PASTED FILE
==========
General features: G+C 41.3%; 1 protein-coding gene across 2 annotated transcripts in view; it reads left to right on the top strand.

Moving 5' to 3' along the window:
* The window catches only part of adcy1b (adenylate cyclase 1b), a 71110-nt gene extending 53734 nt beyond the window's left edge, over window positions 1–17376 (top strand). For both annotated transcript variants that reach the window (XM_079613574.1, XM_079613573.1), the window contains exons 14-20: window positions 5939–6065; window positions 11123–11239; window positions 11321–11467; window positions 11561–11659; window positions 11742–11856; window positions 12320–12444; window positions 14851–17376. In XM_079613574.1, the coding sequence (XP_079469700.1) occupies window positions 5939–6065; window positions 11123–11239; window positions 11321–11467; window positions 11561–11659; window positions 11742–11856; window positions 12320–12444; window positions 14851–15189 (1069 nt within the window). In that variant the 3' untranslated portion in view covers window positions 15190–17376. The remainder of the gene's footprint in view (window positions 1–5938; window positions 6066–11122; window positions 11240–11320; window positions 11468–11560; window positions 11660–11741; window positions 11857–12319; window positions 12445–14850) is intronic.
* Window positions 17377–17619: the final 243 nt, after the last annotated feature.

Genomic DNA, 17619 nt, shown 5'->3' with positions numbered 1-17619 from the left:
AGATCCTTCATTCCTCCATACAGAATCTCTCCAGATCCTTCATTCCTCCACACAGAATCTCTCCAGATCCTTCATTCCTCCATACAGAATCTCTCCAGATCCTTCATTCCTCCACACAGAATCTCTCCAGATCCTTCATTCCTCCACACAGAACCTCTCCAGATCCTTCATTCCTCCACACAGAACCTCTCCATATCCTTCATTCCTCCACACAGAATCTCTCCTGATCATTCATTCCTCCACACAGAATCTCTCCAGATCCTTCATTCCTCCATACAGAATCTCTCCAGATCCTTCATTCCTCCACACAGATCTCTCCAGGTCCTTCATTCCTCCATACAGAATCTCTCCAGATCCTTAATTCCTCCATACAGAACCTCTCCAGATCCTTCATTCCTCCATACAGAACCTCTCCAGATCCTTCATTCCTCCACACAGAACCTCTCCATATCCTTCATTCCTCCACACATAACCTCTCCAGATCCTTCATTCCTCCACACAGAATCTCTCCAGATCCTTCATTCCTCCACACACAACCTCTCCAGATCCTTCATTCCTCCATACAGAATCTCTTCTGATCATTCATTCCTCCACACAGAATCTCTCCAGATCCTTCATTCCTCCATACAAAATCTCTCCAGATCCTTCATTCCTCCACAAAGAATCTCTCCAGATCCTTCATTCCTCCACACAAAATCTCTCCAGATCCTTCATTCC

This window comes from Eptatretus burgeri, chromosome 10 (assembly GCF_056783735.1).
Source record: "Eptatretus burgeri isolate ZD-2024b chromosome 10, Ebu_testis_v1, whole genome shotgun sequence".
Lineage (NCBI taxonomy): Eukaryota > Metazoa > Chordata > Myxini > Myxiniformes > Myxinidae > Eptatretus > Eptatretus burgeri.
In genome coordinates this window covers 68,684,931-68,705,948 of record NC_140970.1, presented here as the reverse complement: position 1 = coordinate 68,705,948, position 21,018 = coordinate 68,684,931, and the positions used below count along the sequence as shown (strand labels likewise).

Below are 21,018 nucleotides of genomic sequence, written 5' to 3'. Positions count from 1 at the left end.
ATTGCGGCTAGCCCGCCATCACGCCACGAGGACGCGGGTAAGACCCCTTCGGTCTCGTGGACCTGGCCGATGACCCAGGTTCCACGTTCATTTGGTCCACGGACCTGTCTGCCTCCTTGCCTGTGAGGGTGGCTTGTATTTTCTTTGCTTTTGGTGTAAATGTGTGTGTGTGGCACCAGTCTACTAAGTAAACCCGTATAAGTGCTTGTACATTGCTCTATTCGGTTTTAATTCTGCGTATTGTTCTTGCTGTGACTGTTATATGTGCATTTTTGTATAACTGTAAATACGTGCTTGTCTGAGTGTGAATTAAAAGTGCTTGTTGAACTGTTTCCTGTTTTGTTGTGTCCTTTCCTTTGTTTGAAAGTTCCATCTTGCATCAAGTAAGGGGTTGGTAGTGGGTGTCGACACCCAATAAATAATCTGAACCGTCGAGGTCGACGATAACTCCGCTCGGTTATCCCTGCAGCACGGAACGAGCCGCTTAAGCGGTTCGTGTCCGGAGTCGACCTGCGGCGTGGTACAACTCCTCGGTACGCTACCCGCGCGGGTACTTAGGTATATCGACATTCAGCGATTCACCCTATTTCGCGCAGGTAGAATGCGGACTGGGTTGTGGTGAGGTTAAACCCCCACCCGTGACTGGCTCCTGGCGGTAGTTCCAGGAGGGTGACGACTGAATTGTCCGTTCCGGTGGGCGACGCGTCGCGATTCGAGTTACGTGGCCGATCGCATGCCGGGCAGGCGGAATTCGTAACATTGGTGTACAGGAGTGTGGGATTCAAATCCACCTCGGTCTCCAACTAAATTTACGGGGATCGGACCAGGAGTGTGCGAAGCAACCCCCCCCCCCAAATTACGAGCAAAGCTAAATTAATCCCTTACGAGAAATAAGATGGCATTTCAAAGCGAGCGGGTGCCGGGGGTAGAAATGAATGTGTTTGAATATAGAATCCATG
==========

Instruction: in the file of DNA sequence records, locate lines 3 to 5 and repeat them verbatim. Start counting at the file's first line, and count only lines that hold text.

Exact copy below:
* The window catches only part of adcy1b (adenylate cyclase 1b), a 71110-nt gene extending 53734 nt beyond the window's left edge, over window positions 1–17376 (top strand). For both annotated transcript variants that reach the window (XM_079613574.1, XM_079613573.1), the window contains exons 14-20: window positions 5939–6065; window positions 11123–11239; window positions 11321–11467; window positions 11561–11659; window positions 11742–11856; window positions 12320–12444; window positions 14851–17376. In XM_079613574.1, the coding sequence (XP_079469700.1) occupies window positions 5939–6065; window positions 11123–11239; window positions 11321–11467; window positions 11561–11659; window positions 11742–11856; window positions 12320–12444; window positions 14851–15189 (1069 nt within the window). In that variant the 3' untranslated portion in view covers window positions 15190–17376. The remainder of the gene's footprint in view (window positions 1–5938; window positions 6066–11122; window positions 11240–11320; window positions 11468–11560; window positions 11660–11741; window positions 11857–12319; window positions 12445–14850) is intronic.
* Window positions 17377–17619: the final 243 nt, after the last annotated feature.

Genomic DNA, 17619 nt, shown 5'->3' with positions numbered 1-17619 from the left: